We are reaching the point where Arctic Sea ice tends to max out, in terms of extent (I will not be talking about volume here, though that is vitally important). Using data provided by the National Snow and Ice Data Center, I ran an informal “Science by Spreadsheet” analysis and came up with a prediction for the minimum extent of sea ice this year, which would be some time in September.

This is mostly a seat of the pants analysis and don’t take it too seriously, but feel free to put your bets in the comments section.

The data over the last few decades shows a generally declining extent of sea ice, especially at the minimum in September. But the maximum extent (where we are now, typically) seems uncorrelated to the minimum extent. Different processes are involved at different times of the year. Also, the shape of those data indicate to me a shift form a slower annual decline to a faster annual decline, happening some time around 1995 or 1996. So, I used September data only from 1996 to last year. I ran a simple regression analysis and from the model it produced I calculate that the AVERAGE September value of sea ice (an odd number that no one ever uses, but I have it anyway) will be 4.1 million square kilometers.

Using the minima for September for this range of years, the MINIMUM sea ice extent for 2014 is predicted to be 3.9458 million square kilometers.

This places this year’s minimum above the extraordinary year of 2012, which to cherry picking denialists will mean a “recovery” (though it isn’t) but below any prior year. The value will be somewhere in the crudely drawn box on this chart:

Screen Shot 2014-03-12 at 11.50.42 AM

We’ll see.

The other thing going on right now, obviously, is the shift from adding ice to removing ice that happens as the seasons shift. It looks like the ice may be starting its seasonal decline now, but in previous years, the squiggly line representing sea ice extent has continued to squiggle up and down for a few more days. In a week or so I think we’ll have a better idea. But it is quite possible that the highest value was reached over the last few days. Again, we’ll see.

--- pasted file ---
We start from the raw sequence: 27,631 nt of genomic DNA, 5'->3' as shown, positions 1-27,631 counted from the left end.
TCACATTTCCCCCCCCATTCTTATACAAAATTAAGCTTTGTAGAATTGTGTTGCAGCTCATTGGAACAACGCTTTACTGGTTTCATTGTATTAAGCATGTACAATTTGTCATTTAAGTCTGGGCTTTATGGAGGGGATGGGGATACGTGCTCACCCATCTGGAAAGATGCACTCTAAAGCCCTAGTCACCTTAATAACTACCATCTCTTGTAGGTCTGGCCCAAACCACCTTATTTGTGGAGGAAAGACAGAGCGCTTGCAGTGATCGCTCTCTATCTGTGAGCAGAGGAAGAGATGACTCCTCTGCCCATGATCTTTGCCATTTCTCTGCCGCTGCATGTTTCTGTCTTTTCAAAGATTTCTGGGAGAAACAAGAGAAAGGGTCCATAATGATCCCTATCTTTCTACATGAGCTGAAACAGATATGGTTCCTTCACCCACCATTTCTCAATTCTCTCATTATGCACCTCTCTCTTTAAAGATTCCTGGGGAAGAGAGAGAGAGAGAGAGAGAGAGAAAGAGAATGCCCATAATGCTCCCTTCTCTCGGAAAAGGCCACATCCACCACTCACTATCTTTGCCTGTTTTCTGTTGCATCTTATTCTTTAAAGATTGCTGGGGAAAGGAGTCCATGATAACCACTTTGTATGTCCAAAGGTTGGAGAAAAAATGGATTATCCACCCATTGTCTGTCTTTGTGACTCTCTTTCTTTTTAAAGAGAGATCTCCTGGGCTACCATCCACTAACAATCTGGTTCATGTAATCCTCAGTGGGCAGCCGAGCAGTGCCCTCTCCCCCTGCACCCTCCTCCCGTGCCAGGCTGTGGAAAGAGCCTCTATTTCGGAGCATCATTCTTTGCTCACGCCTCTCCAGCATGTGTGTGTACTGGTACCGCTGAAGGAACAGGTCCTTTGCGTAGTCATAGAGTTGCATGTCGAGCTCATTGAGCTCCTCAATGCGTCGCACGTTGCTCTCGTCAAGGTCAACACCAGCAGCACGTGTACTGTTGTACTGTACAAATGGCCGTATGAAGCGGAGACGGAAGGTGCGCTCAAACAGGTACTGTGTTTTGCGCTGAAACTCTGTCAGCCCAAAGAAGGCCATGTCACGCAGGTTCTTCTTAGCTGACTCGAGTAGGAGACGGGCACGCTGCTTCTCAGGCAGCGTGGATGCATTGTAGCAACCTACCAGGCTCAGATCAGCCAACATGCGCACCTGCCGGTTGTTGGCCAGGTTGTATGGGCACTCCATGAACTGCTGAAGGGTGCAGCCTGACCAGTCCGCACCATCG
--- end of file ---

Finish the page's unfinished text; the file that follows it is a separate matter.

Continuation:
1. #1 Iain Davidson
    March 12, 2014

    What is the scale on the x-axis?

  2. #2 Philip
    March 12, 2014

    It doesn’t look good.


    The Arctic ice melt period is getting longer, which increases the amount of heat absorbed. Old ice has dropped from around 70% in the 80s to around 20% today.



  3. #3 Greg Laden
    March 12, 2014

    Km sq x 10^6

  4. #4 Greg Laden
    March 12, 2014

    Sorry, you sakes about x not y. Time, this is basically showing September AT&T he low point

  5. #5 Greg Laden
    March 12, 2014

    Damn you autocorrect.

  6. #6 Peter Craven
    Flagstaff Arizona
    March 12, 2014

    Autocorrect is exposed as a climate change denier………..

  7. #7 William Fraser
    Santa Cruz, CA
    March 13, 2014

    Actually, comparing to the original graph, it appears to be August 20 – October 11.

  8. #8 Kevin
    March 17, 2014

    5.3 MM km2

  9. #9 Calamity Jean
    September 19, 2015

    Now that it’s September, how close was your prediction?

  10. #10 Greg Laden
    September 19, 2015

    Calamity, that was a prediction for last year. I was off, there was more ice at the end of the season. This year is closer to my prediction for last year, third or fourth lowest.